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Legionella, legionellosis and Legionnaires' disease

Legionella are a class of bacteria found in the natural environment around the world. There are over 50 species of Legionella bacteria, some of which can cause disease in humans. The most common disease causing species are Legionella pneumophila and Legionella longbeachae.

Most Legionella species, including Legionella pneumophila, thrive in warm water, and need the presence of other organisms (e.g. amoebae) to multiply. They grow readily in man-made environments such as inside plumbing fixtures and pipes, where warm temperatures and the build-up of nutrients and microorganisms on surfaces (called biofilm) provide an ideal environment.

Legionella longbeachae is found in soils, compost and potting mixes.

Legionellosis is a collective term for diseases caused by Legionella bacteria including the most serious, Legionnaires’ disease, as well as the less serious condition of Pontiac fever.

Legionnaires’ disease is a type of pneumonia caused by the Legionella bacteria. Humans might contract this disease by inhaling microscopic/invisible droplets (aerosols) of contaminated water from man-made systems such as hot or warm water systems, shower heads, spa baths and fountains.

While most people are unlikely to get Legionnaires’ disease, some groups are more at risk than others.

Read more about Legionella and Legionellosis

Prevention and risk management

Information for clinicians

The following tools and resources provide more information to help clinicians with Legionella infection control.

Communicable disease control guidance - Find links to key guidelines and protocols, notification forms and process information.

Water contamination and endoscopic reprocessing – Module 6.5 (water quality)
Six training modules designed to provide healthcare professionals with education and training tools to minimise adverse patient outcomes associated with breaches in the reprocessing of flexible endoscopes and accessories. Module 6 relates to quality assurance and section 6.5 is about water quality. The course is hosted by GENCA and is no cost to participants.

It is recognised that hospital tap water may be contaminated with a variety of microorganisms. Pseudomonas and related species, atypical mycobacteria and Legionella are the most important.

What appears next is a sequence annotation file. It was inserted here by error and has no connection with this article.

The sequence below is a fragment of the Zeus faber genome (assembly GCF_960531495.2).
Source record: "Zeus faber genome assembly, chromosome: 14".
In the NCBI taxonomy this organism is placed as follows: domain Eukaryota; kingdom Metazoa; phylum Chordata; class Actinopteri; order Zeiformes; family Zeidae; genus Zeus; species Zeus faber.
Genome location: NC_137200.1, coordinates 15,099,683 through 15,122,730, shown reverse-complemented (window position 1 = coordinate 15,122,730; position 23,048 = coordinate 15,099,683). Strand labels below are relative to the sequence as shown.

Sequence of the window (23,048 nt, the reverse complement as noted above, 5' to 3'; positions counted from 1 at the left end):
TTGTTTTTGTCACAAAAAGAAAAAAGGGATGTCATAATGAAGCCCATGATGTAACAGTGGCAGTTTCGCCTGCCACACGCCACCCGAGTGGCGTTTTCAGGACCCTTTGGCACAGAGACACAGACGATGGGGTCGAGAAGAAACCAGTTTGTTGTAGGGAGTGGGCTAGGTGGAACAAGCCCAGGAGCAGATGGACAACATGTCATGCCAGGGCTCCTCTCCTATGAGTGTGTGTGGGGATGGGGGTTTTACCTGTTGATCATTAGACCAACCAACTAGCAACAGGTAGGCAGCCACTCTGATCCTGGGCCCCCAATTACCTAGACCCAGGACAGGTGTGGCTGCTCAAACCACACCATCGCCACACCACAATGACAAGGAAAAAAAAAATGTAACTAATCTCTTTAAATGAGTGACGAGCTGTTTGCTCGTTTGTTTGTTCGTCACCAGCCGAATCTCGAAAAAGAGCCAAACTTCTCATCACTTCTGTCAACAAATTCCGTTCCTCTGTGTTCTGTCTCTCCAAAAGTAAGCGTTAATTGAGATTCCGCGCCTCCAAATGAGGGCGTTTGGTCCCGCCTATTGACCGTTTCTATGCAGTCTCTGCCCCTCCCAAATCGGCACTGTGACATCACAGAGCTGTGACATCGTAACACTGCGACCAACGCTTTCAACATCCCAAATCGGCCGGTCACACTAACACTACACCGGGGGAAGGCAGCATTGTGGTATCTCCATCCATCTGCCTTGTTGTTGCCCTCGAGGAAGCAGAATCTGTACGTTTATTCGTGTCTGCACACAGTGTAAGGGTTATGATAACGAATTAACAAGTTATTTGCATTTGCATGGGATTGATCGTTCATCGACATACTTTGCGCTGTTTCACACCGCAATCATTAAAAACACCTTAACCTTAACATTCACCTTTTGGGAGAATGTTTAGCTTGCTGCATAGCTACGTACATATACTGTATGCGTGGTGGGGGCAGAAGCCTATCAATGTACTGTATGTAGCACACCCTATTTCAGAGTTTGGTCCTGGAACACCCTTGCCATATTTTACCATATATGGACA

Therapeutic Guidelines - read about antibiotic therapy for Legionnaires’ disease. Queensland Health staff can refer to the Therapeutic Guidelines available through CKN.

Patient management response guideline (PDF 104KB)- guidelines to assist in the patient management response if Legionella is detected in a facility's water supply.

Reducing risks around the home

Read about simple household precautions that can be taken to reduce the risk of infection by Legionella (particularly for vulnerable people) including correct installation and maintenance of hot water systems, plumbing fixtures and pools and spas.

Information for industry

Read workplace or industry guidelines and requirements which include references to reducing risks associated with Legionella.

2013 Legionella pneumophila outbreak investigation

A review by the Chief Health Officer of the prevention and control of Legionella pneumophila infection in Queensland was initiated at the request of Health Minister, the Honourable Lawrence Springborg, on 6 June 2013.

The purpose of the review was to:

  • investigate the circumstances surrounding the notification of and response to Legionnaires' disease in two patients, and the subsequent death of one patient at The Wesley Hospital in Queensland in late May and early June 2013
  • make recommendations regarding the future management of Legionella pneumophila in Queensland.

Read the Chief Health Officer's findings, conclusions and recommendations (PDF 386KB).

2013 test results

On 7 June 2013, Queensland's 17 Hospital and Health Services were directed, and 103 private and day hospitals and health facilities were requested, to test their potable water systems for Legionella.

View the test results (XLS 87KB) which informed the Chief Health Officer’s review.

Last updated: 13 November 2019